Lately, there have been several studies evaluating the accuracy of different methods for calculating partial atomic charges47,48,49,50,51,52, however, little is known about the combined impact of force field and partial charge selection on material-level analysis and its implication on process-level performance metrics. Despite the fact that the deficiencies of charge equilibration methods have already been recognised in the scientific literature, these methods are still commonly used in HTCS studies either as a pre-screening approach53,54 or as the final choice of charge assignment method in MOFs55,56,57 due to their simplicity and computational efficiency. Furthermore, the original Lennard-Jones force field parameters were derived and validated using specific partial charge schemes (Qeq30 for UFF and Gasteiger58 for DREIDING), thus the combination of these parameters with different charge assignment methodologies, even if more accurate, may not necessarily generate better results. Hence, none of the typical combinations of molecular-level modelling choices used in the simulation community (e.g., DREIDING + DDEC, UFF + DDEC, etc.) can be considered as systematically developed or validated and cannot be expected to produce accurate adsorption predictions. These considerations guide us on the choices of the parameters to consider in the database.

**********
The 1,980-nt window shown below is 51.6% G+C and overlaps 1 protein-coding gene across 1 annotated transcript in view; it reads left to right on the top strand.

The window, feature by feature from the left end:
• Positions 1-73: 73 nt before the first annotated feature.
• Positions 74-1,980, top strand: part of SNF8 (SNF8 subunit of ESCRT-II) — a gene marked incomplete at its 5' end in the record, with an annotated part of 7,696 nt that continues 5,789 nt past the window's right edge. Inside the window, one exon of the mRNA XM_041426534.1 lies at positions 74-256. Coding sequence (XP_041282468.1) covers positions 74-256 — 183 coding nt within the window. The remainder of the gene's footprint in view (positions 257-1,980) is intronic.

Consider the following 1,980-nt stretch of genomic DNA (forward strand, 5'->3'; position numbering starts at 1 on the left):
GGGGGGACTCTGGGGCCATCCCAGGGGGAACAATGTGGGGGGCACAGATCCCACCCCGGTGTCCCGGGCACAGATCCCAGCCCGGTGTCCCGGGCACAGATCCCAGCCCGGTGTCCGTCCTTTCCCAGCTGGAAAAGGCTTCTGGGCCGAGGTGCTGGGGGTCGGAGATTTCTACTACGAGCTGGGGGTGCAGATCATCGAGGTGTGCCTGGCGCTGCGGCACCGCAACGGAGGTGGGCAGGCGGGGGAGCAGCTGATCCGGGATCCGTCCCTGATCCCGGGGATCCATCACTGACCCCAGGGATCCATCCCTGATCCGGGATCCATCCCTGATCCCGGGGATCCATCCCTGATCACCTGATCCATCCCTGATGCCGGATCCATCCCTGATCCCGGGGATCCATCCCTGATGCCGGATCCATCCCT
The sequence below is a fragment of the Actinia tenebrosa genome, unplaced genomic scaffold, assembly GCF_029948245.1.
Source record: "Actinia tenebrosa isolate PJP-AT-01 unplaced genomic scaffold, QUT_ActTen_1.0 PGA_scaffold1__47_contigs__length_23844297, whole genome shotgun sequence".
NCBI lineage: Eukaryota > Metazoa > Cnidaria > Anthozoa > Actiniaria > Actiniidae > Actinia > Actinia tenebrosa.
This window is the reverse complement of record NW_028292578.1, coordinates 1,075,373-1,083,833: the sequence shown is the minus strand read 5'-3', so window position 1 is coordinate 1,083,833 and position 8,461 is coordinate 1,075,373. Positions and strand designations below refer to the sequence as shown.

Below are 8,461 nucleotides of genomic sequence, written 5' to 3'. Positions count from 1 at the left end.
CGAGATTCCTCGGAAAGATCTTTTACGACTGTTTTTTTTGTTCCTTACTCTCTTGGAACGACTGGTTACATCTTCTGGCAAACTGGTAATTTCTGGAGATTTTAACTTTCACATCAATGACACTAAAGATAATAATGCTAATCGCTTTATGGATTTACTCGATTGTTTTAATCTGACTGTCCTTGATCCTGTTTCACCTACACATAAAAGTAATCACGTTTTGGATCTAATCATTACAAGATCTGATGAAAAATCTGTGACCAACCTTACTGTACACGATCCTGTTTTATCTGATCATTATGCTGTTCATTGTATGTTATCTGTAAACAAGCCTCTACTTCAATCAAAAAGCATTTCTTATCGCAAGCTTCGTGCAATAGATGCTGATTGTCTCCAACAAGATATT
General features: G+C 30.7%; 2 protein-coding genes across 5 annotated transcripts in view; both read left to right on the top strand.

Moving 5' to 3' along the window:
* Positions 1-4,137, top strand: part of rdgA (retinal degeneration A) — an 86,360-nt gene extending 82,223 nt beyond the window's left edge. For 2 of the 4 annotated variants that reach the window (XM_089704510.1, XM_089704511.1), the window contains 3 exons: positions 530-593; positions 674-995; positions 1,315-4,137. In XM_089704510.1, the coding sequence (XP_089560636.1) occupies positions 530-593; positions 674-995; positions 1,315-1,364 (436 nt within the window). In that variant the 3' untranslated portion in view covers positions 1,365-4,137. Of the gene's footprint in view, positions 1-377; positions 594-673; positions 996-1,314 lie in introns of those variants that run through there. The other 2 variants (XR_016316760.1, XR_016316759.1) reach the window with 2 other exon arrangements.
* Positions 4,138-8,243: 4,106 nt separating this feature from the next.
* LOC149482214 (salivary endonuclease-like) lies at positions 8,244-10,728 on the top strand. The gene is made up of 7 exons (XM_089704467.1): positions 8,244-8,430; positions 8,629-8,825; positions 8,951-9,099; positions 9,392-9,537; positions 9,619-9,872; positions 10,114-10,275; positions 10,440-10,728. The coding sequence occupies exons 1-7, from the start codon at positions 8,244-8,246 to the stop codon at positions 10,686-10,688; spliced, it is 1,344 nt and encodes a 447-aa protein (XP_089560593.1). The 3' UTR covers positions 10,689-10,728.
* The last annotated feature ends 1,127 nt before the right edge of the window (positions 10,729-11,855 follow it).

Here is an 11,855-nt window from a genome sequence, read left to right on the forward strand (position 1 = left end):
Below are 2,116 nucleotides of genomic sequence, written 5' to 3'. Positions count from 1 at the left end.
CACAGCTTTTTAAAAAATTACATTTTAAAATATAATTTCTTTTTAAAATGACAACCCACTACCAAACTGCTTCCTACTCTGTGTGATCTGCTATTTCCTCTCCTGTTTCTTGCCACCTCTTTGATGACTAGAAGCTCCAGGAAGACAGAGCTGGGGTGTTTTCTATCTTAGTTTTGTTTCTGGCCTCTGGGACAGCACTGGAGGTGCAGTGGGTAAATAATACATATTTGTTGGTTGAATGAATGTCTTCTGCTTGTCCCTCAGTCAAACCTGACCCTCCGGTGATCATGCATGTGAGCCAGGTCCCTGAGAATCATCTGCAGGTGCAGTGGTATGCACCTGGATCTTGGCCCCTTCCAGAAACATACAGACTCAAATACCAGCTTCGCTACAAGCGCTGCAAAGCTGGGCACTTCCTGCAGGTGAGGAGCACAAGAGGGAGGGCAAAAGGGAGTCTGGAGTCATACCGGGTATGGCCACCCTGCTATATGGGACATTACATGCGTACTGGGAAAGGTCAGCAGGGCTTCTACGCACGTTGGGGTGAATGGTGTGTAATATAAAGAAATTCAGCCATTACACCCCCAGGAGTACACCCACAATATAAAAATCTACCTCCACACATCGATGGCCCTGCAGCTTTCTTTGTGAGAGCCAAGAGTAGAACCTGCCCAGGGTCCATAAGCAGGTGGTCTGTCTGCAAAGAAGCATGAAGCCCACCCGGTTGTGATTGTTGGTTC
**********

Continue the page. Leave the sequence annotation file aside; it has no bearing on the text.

The database contains simulated adsorption isotherms for 690 MOFs selected from the CoRE MOF 201416,17 database. The simulations were performed for the adsorption of CO2 and N2 with two force fields (UFF and DREIDING), six partial charge schemes (no charge, Qeq, EQeq, PACMOF, MPNN, and DDEC), at three temperatures (273, 298, 323 K). The resulting isotherms compose the Charge-dependent, Reproducible, Accessible, Forcefield-dependent, and Temperature-dependent Exploratory Database (CRAFTED)59 of adsorption isotherms. CRAFTED provides a convenient platform to explore the sensitivity of simulation outcomes to molecular modeling choices at the material (structure-property relationship) and process levels (structure-property-performance relationship).


Structure selection

Starting from the 2932 structures present in the CoRE MOF 201416,17, first a set 726 structures that can be simultaneously modelled by both UFF and DREIDING force fields were selected. From these structures, 36 structures were removed due to the presence of unbound water molecules, counter-ions and/or hydrogen atom with incorrect bond lengths/angles. Therefore, a subset of 690 materials that can be modelled by all force fields and partial charge models was obtained and will be referred to as “CRAFTED structures”.